But late Tuesday the Governorâ€™s office told Honolulu Civil Beat that it circulated a false image. "We asked (Hawaii Emergency Management Agency) for a screenshot and thatâ€™s what they gave us," Governorâ€™s office spokeswoman Jodi Leong told Civil Beat. "At no time did anybody tell me it wasnâ€™t a screenshot."
Itâ€™s unclear what the original image reflects, but Hawaii Emergency Management (HI-EMA) Administrator Vern Miyagi allegedly texted Leong the image below, which was widely circulated as an example of the kind of bad design that would trip up anyone, even if they were sending a test missile alert to millions.
Another quick update out of CES: Gaming PC maker Alienware is refreshing the Command Center software that comes paired with its line of notebooks and desktops. The overhauled settings app will first arrive in February on a slightly updated version of the company'sÂ Area 51 desktop, whichÂ loses a front USB port, adds a couple more fans and U.2 SSD support, and supports a wider breadth of LED colors on its chassis. The software will then come pre-installed on new Alienware devices going forward. Unfortunately, it wonâ€™t be available for the Dell subsidiaryâ€™s existing machines.
This is a mostly visual revamp, with a cleaner, more spaced out, more graphics-heavy look. You can still use the app to monitor and adjust your hardwareâ€™s fan speeds and heat output, create overclock profiles, change the lighting effects on your system itself, and create preset profiles for separate games. But that colorization can now be adjusted with more granularity, the overclocking tool lets you manage and test the effect with a few newbie-friendly sliders, and it all appears a bit easier to grok at first blush.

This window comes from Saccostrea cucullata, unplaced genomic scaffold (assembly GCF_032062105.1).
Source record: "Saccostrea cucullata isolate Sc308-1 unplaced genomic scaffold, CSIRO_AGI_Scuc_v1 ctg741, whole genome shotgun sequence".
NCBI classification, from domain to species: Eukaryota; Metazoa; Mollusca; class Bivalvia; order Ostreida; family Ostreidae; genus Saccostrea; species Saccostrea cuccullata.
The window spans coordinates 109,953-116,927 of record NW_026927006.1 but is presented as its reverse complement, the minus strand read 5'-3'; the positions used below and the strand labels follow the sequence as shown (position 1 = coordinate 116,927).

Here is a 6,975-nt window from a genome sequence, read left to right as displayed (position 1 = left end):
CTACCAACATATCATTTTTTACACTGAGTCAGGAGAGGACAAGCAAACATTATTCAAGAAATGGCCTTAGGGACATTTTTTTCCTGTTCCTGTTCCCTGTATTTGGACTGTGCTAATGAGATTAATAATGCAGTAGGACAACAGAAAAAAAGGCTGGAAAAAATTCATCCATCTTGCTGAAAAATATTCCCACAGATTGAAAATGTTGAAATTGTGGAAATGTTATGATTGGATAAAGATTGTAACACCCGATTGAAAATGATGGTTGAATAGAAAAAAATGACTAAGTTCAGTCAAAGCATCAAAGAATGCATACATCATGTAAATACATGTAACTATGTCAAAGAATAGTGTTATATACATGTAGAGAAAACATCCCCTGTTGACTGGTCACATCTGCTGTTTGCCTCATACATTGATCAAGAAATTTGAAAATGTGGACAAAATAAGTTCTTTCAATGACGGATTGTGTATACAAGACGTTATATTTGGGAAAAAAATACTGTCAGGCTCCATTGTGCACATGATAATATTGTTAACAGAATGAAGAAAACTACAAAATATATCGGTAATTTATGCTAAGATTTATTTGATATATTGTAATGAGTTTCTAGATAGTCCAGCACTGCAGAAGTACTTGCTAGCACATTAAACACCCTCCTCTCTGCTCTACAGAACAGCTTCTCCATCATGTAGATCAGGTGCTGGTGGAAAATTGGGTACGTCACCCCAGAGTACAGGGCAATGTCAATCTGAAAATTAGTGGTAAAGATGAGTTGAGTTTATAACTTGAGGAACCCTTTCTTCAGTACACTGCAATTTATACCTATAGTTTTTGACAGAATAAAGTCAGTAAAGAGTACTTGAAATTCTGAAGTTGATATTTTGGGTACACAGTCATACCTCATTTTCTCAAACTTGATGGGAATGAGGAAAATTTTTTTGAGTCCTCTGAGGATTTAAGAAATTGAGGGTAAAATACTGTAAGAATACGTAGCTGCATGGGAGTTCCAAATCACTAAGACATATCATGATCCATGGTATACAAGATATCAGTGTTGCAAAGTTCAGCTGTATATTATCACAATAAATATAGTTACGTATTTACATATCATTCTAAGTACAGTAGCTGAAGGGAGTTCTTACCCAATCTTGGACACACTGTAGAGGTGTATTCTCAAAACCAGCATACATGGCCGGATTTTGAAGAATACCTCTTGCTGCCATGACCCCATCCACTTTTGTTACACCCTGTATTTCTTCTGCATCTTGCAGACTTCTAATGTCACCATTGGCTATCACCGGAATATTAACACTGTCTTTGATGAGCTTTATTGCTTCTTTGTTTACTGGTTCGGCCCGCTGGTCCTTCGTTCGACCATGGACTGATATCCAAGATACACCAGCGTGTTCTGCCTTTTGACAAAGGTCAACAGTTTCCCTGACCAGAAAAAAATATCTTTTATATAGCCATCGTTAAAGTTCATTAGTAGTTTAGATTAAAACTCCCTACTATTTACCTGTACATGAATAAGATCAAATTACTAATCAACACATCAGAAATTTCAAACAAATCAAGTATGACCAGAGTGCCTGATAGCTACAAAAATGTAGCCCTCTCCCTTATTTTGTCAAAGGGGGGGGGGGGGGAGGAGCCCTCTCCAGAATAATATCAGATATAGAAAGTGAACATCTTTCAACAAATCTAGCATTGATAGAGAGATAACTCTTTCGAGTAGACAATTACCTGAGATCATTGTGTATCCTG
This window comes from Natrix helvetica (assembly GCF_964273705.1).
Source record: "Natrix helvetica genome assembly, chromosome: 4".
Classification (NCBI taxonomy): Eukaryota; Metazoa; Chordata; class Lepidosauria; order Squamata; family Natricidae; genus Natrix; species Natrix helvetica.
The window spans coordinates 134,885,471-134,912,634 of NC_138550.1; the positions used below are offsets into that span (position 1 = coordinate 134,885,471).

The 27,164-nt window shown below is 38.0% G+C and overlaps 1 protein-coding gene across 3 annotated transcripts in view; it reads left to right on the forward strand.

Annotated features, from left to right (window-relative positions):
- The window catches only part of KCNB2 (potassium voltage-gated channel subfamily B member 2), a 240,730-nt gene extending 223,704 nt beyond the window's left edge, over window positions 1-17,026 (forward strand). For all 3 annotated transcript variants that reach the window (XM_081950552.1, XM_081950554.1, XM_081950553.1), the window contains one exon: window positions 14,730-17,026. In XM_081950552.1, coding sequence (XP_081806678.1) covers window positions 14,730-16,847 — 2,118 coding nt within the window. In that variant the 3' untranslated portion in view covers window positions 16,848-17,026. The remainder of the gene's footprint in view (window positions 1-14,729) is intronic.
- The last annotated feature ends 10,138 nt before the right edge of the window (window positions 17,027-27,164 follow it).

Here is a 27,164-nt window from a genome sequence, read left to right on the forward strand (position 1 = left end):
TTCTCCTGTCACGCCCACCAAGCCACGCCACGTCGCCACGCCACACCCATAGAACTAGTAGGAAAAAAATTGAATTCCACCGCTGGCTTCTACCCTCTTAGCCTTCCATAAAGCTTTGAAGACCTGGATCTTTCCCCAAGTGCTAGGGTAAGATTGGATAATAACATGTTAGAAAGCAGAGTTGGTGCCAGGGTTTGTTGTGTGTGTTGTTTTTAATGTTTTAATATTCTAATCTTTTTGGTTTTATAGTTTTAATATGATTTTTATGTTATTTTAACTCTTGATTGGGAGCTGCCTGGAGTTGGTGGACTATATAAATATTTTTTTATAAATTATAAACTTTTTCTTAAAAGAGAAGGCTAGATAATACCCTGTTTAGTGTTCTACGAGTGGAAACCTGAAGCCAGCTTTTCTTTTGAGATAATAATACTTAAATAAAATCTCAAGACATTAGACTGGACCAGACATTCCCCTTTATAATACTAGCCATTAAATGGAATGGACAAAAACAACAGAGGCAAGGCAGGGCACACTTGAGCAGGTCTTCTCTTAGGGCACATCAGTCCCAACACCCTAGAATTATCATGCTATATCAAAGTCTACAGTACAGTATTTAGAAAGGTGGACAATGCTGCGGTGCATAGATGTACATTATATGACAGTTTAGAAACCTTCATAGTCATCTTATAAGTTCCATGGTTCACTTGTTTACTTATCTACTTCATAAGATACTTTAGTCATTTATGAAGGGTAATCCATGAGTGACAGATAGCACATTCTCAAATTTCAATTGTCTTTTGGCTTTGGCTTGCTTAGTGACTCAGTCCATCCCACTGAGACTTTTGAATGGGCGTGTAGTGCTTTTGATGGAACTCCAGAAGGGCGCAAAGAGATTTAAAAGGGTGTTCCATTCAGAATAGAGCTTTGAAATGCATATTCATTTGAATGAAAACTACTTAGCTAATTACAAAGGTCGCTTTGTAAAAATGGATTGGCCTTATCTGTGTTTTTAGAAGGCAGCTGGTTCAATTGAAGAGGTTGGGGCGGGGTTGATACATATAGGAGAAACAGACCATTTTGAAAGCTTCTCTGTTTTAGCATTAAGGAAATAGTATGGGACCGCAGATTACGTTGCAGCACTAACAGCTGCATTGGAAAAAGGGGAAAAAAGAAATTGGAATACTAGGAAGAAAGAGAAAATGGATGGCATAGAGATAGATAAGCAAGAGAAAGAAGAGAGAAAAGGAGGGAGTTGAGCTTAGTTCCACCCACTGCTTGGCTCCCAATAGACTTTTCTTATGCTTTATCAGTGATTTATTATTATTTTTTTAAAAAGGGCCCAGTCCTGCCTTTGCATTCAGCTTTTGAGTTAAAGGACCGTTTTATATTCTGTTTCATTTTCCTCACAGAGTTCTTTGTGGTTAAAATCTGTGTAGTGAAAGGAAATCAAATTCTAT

Beyond that, Alienware has now baked a game library and launcher tool into the appâ€™s home screen. The company says the tool will pull in titles downloaded from any source (Steam, GOG, Origin, etc.), the idea being to create a sort of centralized hub for all of your games. Dell says the Command Center will be removable, but the company cautions that it will be the only app that can control lighting and overclocking on Dell devices.
The Meltdown and Spectre flawsâ€”two related vulnerabilities that enable a wide range of information disclosure from every mainstream processor, with particularly severe flaws for Intel and some ARM chipsâ€”were originally revealed privately to chip companies, operating system developers, and cloud computing providers. That private disclosure was scheduled to become public some time next week, enabling these companies to develop (and, in the case of the cloud companies, deploy) suitable patches, workarounds, and mitigations.
With researchers figuring out one of the flaws ahead of that planned reveal, that schedule was abruptly brought forward, and the pair of vulnerabilities was publicly disclosed on Wednesday, prompting a rather disorderly set of responses from the companies involved.
There are three main groups of companies responding to the Meltdown and Spectre pair: processor companies, operating system companies, and cloud providers. Their reactions have been quite varied.
Microsoft today launched a preview version of a new programming language for quantum computing called Q#. The industry giant also launched a quantum simulator that developers can use to test and debug their quantum algorithms.
The language and simulator were announced in September. The then-unnamed language was intended to bring traditional programming conceptsâ€”functions, variables, and branches, along with a syntax-highlighted development environment complete with quantum debuggerâ€”to quantum computing, a field that has hitherto built algorithms from wiring up logic gates. Microsoft's hope is that this selection of tools, along with the training material and documentation, will open up quantum computing to more than just physicists.